Mobility limitations can adversely affect veterans' ability to reach medical services, employment, and continuing education prospects. Physical and emotional isolation can make reintegration even more difficult. But if communities, along with veterans' services, can collaboratively work to address transportation concerns from the onset of the veteran reintegration process, and if they can ensure that service agencies and housing properties are located close to public transportation, veterans with disabilities will have better opportunities to more easily meet their diverse needs.
A series of structured interviews were conducted with 21 individuals representing 15 diverse public and private organizations and programs working with the U.S. veteran community. Specific attention was given to identifying and interviewing entities that assist working-age veterans with disabilities, including five nonprofit veteran housing providers and two transitional housing facilities supporting homeless veterans.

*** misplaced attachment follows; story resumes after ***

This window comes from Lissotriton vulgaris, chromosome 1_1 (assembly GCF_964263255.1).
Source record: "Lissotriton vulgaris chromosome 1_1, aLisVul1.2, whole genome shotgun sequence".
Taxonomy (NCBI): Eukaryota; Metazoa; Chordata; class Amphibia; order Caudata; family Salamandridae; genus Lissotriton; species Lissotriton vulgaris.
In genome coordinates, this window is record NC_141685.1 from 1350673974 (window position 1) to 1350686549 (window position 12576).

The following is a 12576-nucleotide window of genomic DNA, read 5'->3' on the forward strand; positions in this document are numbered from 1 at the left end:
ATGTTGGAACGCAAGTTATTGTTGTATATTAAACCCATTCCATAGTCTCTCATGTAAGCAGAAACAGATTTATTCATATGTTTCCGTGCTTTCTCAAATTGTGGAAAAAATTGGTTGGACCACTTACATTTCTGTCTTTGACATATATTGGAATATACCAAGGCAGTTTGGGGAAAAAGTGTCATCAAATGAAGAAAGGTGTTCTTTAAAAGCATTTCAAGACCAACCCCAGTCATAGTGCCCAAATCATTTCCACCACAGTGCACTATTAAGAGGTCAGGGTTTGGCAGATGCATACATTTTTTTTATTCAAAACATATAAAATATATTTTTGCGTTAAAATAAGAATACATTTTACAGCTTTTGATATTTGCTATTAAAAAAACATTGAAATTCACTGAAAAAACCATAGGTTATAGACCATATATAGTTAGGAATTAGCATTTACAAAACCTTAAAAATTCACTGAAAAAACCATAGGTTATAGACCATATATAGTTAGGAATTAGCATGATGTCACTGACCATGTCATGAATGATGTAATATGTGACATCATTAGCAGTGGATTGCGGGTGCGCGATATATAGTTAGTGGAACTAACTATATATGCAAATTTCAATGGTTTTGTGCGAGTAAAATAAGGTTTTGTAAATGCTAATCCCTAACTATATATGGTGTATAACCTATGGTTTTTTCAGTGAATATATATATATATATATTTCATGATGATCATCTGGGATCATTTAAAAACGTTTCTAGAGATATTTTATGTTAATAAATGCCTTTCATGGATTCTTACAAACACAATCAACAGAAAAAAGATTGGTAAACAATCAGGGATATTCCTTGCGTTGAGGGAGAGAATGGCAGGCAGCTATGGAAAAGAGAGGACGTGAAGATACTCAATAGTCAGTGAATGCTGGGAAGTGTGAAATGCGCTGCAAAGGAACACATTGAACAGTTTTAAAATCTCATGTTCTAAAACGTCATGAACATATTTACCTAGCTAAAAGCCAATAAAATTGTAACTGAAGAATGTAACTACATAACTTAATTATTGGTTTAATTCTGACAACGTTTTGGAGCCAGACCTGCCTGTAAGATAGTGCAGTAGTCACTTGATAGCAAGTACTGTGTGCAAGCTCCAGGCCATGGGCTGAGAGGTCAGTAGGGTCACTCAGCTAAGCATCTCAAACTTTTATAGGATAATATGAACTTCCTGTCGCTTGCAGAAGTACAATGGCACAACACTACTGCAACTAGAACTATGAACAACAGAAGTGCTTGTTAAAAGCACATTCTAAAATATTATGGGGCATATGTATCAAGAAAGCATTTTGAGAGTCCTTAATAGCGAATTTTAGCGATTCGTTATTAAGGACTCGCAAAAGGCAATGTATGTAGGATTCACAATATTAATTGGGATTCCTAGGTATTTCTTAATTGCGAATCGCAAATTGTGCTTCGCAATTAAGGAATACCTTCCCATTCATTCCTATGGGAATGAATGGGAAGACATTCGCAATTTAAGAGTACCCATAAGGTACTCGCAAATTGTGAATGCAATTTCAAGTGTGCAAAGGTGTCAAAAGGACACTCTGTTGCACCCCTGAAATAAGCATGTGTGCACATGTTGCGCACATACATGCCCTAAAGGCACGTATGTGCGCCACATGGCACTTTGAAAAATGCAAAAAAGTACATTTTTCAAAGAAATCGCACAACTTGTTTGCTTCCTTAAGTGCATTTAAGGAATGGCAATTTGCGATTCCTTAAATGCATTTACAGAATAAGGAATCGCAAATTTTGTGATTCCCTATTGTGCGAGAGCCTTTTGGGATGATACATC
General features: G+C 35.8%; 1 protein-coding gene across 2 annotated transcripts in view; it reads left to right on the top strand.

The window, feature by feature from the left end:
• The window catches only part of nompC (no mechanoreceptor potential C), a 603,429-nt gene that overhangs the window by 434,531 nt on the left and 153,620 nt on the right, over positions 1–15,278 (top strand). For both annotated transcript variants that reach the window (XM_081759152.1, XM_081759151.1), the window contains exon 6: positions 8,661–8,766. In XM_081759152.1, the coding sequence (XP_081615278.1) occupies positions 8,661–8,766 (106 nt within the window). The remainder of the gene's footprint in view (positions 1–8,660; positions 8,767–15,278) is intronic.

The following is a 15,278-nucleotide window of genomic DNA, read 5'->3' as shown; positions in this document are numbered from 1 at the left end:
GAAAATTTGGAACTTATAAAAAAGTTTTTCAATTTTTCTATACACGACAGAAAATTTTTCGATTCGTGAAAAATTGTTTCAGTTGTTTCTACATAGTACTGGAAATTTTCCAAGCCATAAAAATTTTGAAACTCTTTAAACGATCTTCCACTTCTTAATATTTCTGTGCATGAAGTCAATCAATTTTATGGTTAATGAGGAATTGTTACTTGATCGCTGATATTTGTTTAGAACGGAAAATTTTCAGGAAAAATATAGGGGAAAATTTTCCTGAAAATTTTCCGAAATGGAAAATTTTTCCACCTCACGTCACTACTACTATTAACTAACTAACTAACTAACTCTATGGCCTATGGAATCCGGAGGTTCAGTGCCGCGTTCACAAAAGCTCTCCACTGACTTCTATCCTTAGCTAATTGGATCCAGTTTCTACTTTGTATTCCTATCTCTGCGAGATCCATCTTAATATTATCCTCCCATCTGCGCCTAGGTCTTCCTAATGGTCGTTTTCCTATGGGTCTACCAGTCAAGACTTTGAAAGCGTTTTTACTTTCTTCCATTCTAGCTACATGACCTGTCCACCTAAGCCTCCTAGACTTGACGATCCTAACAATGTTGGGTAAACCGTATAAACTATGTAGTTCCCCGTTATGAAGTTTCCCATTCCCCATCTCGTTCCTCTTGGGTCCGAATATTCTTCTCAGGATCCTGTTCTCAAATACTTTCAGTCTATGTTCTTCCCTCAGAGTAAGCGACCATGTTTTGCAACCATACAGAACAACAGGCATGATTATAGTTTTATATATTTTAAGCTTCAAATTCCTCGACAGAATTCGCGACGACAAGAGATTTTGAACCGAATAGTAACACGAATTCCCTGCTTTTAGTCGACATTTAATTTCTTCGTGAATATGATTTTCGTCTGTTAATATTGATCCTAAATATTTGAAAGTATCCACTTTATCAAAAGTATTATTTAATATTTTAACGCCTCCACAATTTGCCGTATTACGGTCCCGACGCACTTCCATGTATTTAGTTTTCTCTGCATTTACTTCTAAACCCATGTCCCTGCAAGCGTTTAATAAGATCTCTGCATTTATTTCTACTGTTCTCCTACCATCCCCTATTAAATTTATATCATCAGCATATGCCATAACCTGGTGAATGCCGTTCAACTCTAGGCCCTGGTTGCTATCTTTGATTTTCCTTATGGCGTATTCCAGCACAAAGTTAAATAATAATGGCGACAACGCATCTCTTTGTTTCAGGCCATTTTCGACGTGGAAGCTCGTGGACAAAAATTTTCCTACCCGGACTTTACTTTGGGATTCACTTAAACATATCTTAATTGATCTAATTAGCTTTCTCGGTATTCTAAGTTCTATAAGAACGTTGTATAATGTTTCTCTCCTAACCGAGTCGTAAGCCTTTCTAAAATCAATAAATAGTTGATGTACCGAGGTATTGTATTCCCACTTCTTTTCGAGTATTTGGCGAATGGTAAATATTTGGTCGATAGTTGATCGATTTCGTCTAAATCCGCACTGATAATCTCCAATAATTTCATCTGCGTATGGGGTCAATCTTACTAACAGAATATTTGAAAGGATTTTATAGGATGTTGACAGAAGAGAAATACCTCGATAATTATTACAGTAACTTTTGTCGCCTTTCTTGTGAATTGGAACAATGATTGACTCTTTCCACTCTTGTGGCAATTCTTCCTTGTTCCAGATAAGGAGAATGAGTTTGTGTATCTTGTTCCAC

The majority agreed that transition to civilian life for many veterans involves learning to address a range of physical and/or mental/emotional illnesses or conditions. Seeking treatment is difficult, or impossible, if transportation is not readily available. Lack of transportation is also a significant obstacle to finding gainful employment, stable housing, and continuing education opportunities and negatively affects overall quality of life and the ability to reconnect with family, friends, and community.